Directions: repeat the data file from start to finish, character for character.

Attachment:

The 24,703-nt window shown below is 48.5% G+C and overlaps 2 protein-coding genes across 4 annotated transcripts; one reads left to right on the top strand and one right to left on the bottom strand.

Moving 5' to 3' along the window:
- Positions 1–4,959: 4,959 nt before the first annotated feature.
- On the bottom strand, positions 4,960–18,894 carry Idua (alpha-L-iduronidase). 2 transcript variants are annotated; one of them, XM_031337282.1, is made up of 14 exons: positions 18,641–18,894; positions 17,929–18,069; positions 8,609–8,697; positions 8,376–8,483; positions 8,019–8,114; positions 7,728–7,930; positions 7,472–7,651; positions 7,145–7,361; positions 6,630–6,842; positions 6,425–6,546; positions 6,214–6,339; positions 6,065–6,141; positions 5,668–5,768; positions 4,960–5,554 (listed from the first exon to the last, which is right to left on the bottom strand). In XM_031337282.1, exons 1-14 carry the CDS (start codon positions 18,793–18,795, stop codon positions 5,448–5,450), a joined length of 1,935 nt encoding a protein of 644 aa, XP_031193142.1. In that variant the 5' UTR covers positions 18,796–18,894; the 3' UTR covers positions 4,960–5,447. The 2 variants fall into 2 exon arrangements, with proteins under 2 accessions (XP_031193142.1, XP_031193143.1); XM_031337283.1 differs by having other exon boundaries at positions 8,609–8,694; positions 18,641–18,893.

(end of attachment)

The 24,703-nt window shown below is 48.5% G+C and overlaps 2 protein-coding genes across 4 annotated transcripts; one reads left to right on the top strand and one right to left on the bottom strand.

Moving 5' to 3' along the window:
- Positions 1–4,959: 4,959 nt before the first annotated feature.
- On the bottom strand, positions 4,960–18,894 carry Idua (alpha-L-iduronidase). 2 transcript variants are annotated; one of them, XM_031337282.1, is made up of 14 exons: positions 18,641–18,894; positions 17,929–18,069; positions 8,609–8,697; positions 8,376–8,483; positions 8,019–8,114; positions 7,728–7,930; positions 7,472–7,651; positions 7,145–7,361; positions 6,630–6,842; positions 6,425–6,546; positions 6,214–6,339; positions 6,065–6,141; positions 5,668–5,768; positions 4,960–5,554 (listed from the first exon to the last, which is right to left on the bottom strand). In XM_031337282.1, exons 1-14 carry the CDS (start codon positions 18,793–18,795, stop codon positions 5,448–5,450), a joined length of 1,935 nt encoding a protein of 644 aa, XP_031193142.1. In that variant the 5' UTR covers positions 18,796–18,894; the 3' UTR covers positions 4,960–5,447. The 2 variants fall into 2 exon arrangements, with proteins under 2 accessions (XP_031193142.1, XP_031193143.1); XM_031337283.1 differs by having other exon boundaries at positions 8,609–8,694; positions 18,641–18,893.